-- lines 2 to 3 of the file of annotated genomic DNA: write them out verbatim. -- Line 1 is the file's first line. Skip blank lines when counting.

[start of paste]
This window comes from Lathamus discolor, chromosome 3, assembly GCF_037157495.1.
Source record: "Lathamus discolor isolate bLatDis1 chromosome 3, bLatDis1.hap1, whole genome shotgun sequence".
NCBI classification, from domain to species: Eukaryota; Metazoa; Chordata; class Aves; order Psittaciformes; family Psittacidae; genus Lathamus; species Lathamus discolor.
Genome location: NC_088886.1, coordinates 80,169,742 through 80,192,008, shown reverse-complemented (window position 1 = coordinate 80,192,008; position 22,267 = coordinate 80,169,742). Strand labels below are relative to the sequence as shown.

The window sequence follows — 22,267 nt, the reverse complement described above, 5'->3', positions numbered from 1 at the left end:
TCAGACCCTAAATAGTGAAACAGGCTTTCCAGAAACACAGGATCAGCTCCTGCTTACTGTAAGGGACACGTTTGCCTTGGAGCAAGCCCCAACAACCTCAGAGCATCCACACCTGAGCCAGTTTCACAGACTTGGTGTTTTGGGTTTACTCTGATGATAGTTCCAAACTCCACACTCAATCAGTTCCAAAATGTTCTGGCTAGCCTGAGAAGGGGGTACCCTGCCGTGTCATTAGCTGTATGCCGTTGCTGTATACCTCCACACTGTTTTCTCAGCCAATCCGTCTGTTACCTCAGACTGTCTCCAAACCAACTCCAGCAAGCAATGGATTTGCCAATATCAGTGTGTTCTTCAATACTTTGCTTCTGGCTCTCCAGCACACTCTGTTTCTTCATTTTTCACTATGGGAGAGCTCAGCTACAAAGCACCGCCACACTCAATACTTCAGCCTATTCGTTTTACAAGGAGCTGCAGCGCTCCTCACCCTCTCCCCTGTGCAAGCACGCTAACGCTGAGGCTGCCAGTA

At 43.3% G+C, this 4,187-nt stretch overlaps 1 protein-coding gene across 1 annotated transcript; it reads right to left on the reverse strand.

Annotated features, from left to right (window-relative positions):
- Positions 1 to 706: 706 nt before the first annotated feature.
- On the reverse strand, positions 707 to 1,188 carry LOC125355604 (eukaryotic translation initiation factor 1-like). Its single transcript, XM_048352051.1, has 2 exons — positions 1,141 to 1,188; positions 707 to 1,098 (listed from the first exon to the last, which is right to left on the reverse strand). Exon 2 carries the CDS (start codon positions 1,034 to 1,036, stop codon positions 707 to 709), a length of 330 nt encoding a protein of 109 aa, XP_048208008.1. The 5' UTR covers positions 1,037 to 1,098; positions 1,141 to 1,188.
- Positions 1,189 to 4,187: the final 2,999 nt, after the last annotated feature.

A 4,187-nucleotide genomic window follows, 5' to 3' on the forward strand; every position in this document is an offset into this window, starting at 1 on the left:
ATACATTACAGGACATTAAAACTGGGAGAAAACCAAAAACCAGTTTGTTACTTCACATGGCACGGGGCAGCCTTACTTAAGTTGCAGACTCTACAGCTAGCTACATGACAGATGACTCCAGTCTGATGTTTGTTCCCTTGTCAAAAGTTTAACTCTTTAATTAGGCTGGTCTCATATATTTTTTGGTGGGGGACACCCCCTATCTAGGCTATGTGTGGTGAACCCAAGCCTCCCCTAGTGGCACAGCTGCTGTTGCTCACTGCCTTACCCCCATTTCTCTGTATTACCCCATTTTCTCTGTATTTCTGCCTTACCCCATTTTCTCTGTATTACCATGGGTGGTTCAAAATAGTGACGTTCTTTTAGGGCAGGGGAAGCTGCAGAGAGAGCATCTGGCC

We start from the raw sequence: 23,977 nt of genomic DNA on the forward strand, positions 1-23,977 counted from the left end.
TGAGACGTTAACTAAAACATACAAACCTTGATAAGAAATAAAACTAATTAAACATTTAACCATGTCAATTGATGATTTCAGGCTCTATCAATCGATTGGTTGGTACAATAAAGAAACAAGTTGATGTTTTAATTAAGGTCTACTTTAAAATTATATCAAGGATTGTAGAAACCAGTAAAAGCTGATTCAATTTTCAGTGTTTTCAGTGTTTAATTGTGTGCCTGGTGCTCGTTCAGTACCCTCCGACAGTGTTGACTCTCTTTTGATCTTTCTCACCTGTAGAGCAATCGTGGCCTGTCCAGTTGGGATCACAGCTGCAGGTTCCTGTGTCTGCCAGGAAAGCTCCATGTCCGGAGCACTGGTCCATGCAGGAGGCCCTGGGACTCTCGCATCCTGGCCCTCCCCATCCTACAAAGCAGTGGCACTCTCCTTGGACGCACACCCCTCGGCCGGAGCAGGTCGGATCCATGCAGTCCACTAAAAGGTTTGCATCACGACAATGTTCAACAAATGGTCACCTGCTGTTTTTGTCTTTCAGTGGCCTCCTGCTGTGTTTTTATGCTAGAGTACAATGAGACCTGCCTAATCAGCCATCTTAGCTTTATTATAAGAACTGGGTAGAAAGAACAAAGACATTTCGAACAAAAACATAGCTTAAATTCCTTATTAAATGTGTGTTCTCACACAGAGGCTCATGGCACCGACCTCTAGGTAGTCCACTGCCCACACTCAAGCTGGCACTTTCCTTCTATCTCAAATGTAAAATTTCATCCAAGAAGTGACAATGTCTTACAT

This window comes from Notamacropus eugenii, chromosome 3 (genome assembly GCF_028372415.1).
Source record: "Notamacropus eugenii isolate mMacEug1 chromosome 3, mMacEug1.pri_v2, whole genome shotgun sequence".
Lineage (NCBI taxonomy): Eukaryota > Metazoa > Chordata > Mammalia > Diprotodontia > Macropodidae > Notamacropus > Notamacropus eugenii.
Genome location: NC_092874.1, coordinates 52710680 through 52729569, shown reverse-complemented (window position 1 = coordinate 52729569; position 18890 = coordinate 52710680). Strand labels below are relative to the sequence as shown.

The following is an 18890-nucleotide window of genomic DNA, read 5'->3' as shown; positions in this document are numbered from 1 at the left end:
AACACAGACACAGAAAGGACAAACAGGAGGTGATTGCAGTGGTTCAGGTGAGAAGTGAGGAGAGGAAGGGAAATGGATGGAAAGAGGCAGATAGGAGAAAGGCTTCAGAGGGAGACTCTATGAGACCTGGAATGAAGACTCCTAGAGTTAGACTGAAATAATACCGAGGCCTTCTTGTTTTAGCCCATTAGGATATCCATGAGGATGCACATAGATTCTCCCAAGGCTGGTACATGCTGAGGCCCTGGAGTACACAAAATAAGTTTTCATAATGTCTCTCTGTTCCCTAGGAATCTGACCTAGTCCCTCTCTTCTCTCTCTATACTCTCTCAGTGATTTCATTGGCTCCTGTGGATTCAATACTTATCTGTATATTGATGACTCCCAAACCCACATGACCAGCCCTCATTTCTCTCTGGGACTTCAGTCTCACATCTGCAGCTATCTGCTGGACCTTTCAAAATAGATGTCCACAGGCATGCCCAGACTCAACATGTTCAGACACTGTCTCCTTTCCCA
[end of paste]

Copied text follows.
Source record: "Lathamus discolor isolate bLatDis1 chromosome 3, bLatDis1.hap1, whole genome shotgun sequence".
NCBI classification, from domain to species: Eukaryota; Metazoa; Chordata; class Aves; order Psittaciformes; family Psittacidae; genus Lathamus; species Lathamus discolor.